Welcome to issue 61 of the Call to Comms! 

Today, we’re going to take a closer look at an activity that is at the core of TSF's identity: providing communications to people affected by humanitarian crises. TSF’s technical team shares its experience and the 5 essential points to consider in order to provide quality connectivity. Connectivity enables people to concentrate on the essentials: the link with their loved ones and the search for information, two major uses of our connectivity.

1 - Take into account site layouts

The first questions to ask are: where will we provide connectivity? And how many people will use it simultaneously?

If you need to offer timely and low-density WiFi connectivity, you will probably opt for low-power, light equipment that doesn't need advanced management. But if you're looking to provide connectivity in a more stable location where hundreds or thousands of people can stay from a few days to several weeks, you'll need to identify the most relevant areas to cover and define the number of access points required, working with management teams to ensure that connectivity access doesn't clutter the premises or cause disruption. If there is an indoor area, you’ll also need to consider building structure, rooms, walls and ceiling materials causing reflections, induction due to high voltage cabling…

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2 - Adapt to radio wave regulations

Mobile devices’ manufacturers apply hardware and software specifications to comply with their national radio frequencies regulations, which differ from country to country. Indeed, some channels available in one country may be used for very specific use in another one, for example radar operations. 

If the people you’re supporting are coming from different countries, which is often the case in humanitarian situations, you’ll need to configure your access points to operate on frequencies likely to be available on their devices. If you don't take this step into account, users might not be able to join (or even see!) your network because of radio capabilities.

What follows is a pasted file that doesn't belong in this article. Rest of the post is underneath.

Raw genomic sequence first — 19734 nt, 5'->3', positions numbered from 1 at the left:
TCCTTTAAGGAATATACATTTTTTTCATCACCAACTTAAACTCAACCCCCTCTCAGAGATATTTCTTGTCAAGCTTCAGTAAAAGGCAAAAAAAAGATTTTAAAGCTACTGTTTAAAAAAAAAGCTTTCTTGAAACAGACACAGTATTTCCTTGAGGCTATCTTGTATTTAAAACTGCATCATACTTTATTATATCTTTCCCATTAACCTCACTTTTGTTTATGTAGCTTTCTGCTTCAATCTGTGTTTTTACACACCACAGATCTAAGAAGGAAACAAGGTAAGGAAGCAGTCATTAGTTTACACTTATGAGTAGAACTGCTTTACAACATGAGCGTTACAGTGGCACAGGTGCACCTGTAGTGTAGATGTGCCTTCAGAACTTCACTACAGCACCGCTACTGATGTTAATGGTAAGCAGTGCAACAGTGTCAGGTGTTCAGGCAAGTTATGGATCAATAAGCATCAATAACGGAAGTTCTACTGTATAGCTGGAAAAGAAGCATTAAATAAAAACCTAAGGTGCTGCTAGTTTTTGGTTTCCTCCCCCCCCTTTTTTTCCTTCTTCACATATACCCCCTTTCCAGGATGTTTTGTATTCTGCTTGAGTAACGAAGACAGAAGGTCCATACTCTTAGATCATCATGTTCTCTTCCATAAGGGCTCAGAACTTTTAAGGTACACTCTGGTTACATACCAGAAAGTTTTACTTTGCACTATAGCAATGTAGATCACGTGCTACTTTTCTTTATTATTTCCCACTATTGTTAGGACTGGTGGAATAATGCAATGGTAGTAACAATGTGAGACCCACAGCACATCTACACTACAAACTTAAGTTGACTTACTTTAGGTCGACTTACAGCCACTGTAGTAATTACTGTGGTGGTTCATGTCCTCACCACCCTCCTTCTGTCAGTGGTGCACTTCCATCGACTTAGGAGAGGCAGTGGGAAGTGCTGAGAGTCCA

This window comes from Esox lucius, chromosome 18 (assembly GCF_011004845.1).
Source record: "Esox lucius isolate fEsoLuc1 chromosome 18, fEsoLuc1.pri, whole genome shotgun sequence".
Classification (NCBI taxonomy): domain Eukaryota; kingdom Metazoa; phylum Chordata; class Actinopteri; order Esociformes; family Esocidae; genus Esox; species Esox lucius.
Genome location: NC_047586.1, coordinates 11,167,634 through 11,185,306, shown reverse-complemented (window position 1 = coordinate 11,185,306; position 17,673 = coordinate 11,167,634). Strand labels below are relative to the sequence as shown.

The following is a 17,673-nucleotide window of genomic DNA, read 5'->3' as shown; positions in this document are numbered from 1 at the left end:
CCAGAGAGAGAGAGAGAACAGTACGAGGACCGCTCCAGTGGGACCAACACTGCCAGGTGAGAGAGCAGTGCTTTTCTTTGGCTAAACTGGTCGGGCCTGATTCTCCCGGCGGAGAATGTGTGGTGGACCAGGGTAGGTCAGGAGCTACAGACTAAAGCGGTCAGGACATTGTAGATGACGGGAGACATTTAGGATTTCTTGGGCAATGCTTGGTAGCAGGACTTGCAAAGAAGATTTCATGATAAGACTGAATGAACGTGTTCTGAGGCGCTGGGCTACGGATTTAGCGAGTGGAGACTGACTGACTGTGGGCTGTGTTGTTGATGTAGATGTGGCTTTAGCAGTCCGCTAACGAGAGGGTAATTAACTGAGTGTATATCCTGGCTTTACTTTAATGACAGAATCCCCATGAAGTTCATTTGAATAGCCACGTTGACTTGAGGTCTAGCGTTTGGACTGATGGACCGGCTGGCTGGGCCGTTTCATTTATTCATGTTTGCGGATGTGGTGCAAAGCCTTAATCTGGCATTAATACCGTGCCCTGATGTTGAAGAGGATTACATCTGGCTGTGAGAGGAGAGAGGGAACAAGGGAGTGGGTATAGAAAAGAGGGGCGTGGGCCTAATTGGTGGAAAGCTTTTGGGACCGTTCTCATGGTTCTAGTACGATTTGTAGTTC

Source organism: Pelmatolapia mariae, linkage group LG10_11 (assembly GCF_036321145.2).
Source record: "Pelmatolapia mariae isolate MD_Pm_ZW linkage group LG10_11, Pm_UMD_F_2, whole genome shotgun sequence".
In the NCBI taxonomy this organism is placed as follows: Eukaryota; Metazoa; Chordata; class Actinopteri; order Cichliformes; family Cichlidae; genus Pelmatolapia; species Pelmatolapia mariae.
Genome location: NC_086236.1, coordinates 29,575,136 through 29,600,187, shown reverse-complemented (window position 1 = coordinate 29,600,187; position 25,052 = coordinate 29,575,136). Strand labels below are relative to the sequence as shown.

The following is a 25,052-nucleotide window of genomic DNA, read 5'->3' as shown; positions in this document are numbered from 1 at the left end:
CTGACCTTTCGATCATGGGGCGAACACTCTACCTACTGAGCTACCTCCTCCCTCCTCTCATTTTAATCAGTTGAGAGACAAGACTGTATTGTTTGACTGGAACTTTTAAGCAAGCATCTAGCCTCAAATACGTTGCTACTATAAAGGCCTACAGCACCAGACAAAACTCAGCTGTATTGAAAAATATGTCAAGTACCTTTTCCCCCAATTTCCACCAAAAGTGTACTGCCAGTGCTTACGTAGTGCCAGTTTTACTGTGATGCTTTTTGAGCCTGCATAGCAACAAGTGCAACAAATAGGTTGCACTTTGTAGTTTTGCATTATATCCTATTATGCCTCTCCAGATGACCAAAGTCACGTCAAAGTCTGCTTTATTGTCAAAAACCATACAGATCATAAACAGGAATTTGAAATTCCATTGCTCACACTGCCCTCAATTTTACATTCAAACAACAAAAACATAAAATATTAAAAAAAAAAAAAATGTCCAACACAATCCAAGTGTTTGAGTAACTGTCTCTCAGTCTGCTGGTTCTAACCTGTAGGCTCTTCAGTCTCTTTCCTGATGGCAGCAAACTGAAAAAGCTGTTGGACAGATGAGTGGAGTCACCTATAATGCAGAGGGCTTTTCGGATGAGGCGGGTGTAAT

Also, on the radio side, paying attention to interference and roaming capabilities requires fine-tuning the transmission power of each access point.

3 - Understand what devices people use

The people who will need connectivity in humanitarian contexts are likely to be using a wide range of terminals, more or less recent.  These different types of equipment do not support the same standards.

To provide usable service, you will need to pay attention to the most common standards along all phones generations in order to activate the adequate Wi-Fi standards. 

4 - Access to energy

Imagine; you have perfectly planned your coverage, talked with the camp management team, identified the relevant areas… But you notice that some access points are overloaded, while others stay almost empty!

This could be due to a number of reasons, but it's worth checking the distribution of the power supplies in the area. It may be that most people only use the connection while charging their device. Access to energy sources is difficult during humanitarian crises, which is something to take into account when providing connectivity.

5 - Making technology humane

Your perfect coverage planning, your fine tuning of the AP transmitting powers will only be efficient if you coordinate the technical part with the reality of the situation. 

First of all, a clear indication that connectivity is available for free is mandatory to make it usable. Information on who is providing it, where and how to access it may also limit worries of the users. 

Secondly, coordination with the community leaders or camp management teams is key to achieving effective accessibility for everyone. Depending on the location, the presence of the connectivity may have a negative impact on other sides of the response. Should there be isolated areas to avoid noise or night-time gatherings? Should bandwidth be reduced in certain areas (or at certain times) to avoid disturbing use (for example, video or web radio streaming)? It's all about responding appropriately to the needs linked to a given situation.

In short, both a complete technical understanding and a humanitarian approach are needed to bring significant support to people in the midst of a crisis. Crossing technical considerations with location, situations, contexts, and devices is necessary to provide connectivity during a crisis – it’s about meeting affected people where they are.

See you next week!